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The answer:  “I have no idea.”

The question? The one that virtually everyone asks within 60 seconds of learning that I’m studying to be a rabbi: “How long will that take you?”

I’m always a little flummoxed when they ask.  I expect questions such as, “Why do you want to be a rabbi?” and “What will you do when you graduate?” and “Do you have to move to Israel for a year?”

(The answers: 1. I don’t have a choice; I simply must. 2. I’m not sure, but it would be great to be a congregational rabbi. 3. No.)

But why ask how long it will take?  Because I’m (relatively speaking) old. At 54, people don’t expect a person to embark on a new career, and certainly not on a course of study that will take years to complete.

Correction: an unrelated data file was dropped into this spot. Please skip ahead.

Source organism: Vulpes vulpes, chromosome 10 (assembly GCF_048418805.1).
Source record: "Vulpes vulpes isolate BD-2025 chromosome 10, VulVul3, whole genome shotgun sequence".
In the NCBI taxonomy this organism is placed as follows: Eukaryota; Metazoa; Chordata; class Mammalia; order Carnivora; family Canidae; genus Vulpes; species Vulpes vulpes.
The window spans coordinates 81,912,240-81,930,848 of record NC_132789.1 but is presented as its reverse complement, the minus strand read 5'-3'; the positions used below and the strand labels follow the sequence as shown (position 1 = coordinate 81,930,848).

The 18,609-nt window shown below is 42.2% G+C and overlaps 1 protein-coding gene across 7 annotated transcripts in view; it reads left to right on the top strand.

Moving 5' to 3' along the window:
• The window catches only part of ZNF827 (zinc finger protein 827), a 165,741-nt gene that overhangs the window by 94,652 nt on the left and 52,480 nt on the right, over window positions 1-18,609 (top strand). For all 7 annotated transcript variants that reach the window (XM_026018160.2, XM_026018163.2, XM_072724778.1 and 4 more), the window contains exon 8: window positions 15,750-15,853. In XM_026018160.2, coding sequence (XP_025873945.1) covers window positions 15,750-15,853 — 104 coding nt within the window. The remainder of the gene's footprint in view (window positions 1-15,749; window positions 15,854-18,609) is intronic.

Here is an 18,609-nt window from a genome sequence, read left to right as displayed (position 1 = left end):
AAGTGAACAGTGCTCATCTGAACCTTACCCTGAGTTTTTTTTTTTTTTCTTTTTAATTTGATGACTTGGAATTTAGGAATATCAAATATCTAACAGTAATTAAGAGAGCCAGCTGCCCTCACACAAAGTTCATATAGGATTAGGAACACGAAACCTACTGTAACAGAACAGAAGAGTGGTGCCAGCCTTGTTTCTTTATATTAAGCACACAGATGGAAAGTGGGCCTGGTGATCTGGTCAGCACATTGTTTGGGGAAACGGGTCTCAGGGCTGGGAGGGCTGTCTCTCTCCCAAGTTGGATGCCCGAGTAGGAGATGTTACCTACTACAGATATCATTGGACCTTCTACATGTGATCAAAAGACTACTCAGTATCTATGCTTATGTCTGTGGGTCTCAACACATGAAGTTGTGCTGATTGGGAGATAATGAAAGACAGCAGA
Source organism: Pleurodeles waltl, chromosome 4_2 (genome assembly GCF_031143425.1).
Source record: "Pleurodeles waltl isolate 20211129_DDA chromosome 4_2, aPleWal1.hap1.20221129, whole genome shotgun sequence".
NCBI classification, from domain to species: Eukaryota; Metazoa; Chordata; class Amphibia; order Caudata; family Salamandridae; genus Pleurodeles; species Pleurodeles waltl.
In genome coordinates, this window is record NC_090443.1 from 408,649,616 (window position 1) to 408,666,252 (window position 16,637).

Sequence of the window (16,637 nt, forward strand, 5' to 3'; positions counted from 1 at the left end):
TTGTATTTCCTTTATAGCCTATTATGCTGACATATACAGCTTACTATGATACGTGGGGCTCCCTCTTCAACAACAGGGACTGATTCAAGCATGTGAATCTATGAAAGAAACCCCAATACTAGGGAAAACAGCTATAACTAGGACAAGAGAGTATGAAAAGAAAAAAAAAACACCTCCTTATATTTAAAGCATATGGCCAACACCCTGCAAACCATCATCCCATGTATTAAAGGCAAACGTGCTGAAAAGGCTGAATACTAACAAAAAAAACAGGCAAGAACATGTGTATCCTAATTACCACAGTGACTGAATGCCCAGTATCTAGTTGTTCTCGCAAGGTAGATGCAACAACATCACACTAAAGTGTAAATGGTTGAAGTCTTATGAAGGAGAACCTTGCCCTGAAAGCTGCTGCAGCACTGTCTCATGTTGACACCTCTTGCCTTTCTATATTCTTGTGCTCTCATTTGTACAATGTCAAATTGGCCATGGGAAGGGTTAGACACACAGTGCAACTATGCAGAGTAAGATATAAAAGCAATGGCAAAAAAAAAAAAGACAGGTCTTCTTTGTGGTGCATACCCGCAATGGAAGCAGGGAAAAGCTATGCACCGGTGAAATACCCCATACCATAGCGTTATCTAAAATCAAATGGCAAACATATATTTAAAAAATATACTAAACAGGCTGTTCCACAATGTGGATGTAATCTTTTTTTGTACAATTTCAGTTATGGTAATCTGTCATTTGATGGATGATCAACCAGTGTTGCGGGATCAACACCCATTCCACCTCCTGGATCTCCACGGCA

By the way, it’s taken me nearly two years to figure this out.  Which must mean that I’m a slow learner, because I’ve been asked the question countless times.  Which also might mean that it’s going to take me a really long time before I’m ordained.  Or not.  Maybe it means that I just don’t understand the question.

In my opinion, age is irrelevant.  So what if I won’t have a 40 year career?  Is that worth missing the chance to have a 5 or 10 or 15 year career?

Many years ago I read an article about a 63-year-old woman who had just graduated from medical school. I thought then (and still today) that was fantastic.

When I began to consider rabbinical school seriously, I protested to a friend that I’d be 60 years old when I finished.  Her response was simple and obvious. She pointed out that I’ll be 60 anyway – why not be a rabbi too?

My new answer to the question?  “I don’t know, and I don’t care.  I’m just happy to be alive and doing what I love.”